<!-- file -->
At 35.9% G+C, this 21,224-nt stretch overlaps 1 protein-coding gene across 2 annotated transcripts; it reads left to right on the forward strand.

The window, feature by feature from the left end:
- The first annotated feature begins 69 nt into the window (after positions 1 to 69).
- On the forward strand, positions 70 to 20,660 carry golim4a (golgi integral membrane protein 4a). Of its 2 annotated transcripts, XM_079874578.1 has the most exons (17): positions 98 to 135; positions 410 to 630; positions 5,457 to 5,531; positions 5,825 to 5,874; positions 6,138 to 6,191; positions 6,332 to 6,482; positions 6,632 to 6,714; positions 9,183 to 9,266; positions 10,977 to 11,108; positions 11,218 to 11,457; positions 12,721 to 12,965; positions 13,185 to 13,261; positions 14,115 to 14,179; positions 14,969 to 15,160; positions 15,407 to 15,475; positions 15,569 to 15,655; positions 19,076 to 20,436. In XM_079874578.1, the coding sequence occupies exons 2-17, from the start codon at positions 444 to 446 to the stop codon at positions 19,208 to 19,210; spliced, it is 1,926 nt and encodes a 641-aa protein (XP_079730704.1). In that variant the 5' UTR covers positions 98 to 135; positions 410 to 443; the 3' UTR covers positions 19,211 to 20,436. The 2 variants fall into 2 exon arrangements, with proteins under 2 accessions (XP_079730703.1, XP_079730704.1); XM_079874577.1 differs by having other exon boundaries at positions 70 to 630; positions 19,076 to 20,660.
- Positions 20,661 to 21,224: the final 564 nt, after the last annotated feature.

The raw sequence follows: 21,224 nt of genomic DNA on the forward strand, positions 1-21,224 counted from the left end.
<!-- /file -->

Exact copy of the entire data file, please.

At 35.9% G+C, this 21,224-nt stretch overlaps 1 protein-coding gene across 2 annotated transcripts; it reads left to right on the forward strand.

The window, feature by feature from the left end:
- The first annotated feature begins 69 nt into the window (after positions 1 to 69).
- On the forward strand, positions 70 to 20,660 carry golim4a (golgi integral membrane protein 4a). Of its 2 annotated transcripts, XM_079874578.1 has the most exons (17): positions 98 to 135; positions 410 to 630; positions 5,457 to 5,531; positions 5,825 to 5,874; positions 6,138 to 6,191; positions 6,332 to 6,482; positions 6,632 to 6,714; positions 9,183 to 9,266; positions 10,977 to 11,108; positions 11,218 to 11,457; positions 12,721 to 12,965; positions 13,185 to 13,261; positions 14,115 to 14,179; positions 14,969 to 15,160; positions 15,407 to 15,475; positions 15,569 to 15,655; positions 19,076 to 20,436. In XM_079874578.1, the coding sequence occupies exons 2-17, from the start codon at positions 444 to 446 to the stop codon at positions 19,208 to 19,210; spliced, it is 1,926 nt and encodes a 641-aa protein (XP_079730704.1). In that variant the 5' UTR covers positions 98 to 135; positions 410 to 443; the 3' UTR covers positions 19,211 to 20,436. The 2 variants fall into 2 exon arrangements, with proteins under 2 accessions (XP_079730703.1, XP_079730704.1); XM_079874577.1 differs by having other exon boundaries at positions 70 to 630; positions 19,076 to 20,660.
- Positions 20,661 to 21,224: the final 564 nt, after the last annotated feature.

The raw sequence follows: 21,224 nt of genomic DNA on the forward strand, positions 1-21,224 counted from the left end.